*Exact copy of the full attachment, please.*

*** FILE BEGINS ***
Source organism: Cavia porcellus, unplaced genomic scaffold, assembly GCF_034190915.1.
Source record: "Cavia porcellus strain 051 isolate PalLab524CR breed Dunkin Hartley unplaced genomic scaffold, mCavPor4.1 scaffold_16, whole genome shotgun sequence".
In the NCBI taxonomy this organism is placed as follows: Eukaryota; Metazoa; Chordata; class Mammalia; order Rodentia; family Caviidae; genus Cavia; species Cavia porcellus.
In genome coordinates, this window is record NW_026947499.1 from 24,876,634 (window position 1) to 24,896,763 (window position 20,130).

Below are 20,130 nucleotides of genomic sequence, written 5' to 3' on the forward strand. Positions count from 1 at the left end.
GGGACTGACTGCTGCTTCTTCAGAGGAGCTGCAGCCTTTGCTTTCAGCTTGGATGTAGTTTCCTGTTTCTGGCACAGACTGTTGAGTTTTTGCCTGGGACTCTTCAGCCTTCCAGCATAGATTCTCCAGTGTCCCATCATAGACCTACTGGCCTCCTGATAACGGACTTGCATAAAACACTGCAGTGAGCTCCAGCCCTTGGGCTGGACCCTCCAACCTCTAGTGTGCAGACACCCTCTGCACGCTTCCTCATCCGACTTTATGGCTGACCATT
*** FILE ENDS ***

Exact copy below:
Source organism: Cavia porcellus, unplaced genomic scaffold, assembly GCF_034190915.1.
Source record: "Cavia porcellus strain 051 isolate PalLab524CR breed Dunkin Hartley unplaced genomic scaffold, mCavPor4.1 scaffold_16, whole genome shotgun sequence".
In the NCBI taxonomy this organism is placed as follows: Eukaryota; Metazoa; Chordata; class Mammalia; order Rodentia; family Caviidae; genus Cavia; species Cavia porcellus.
In genome coordinates, this window is record NW_026947499.1 from 24,876,634 (window position 1) to 24,896,763 (window position 20,130).

Below are 20,130 nucleotides of genomic sequence, written 5' to 3' on the forward strand. Positions count from 1 at the left end.
GGGACTGACTGCTGCTTCTTCAGAGGAGCTGCAGCCTTTGCTTTCAGCTTGGATGTAGTTTCCTGTTTCTGGCACAGACTGTTGAGTTTTTGCCTGGGACTCTTCAGCCTTCCAGCATAGATTCTCCAGTGTCCCATCATAGACCTACTGGCCTCCTGATAACGGACTTGCATAAAACACTGCAGTGAGCTCCAGCCCTTGGGCTGGACCCTCCAACCTCTAGTGTGCAGACACCCTCTGCACGCTTCCTCATCCGACTTTATGGCTGACCATT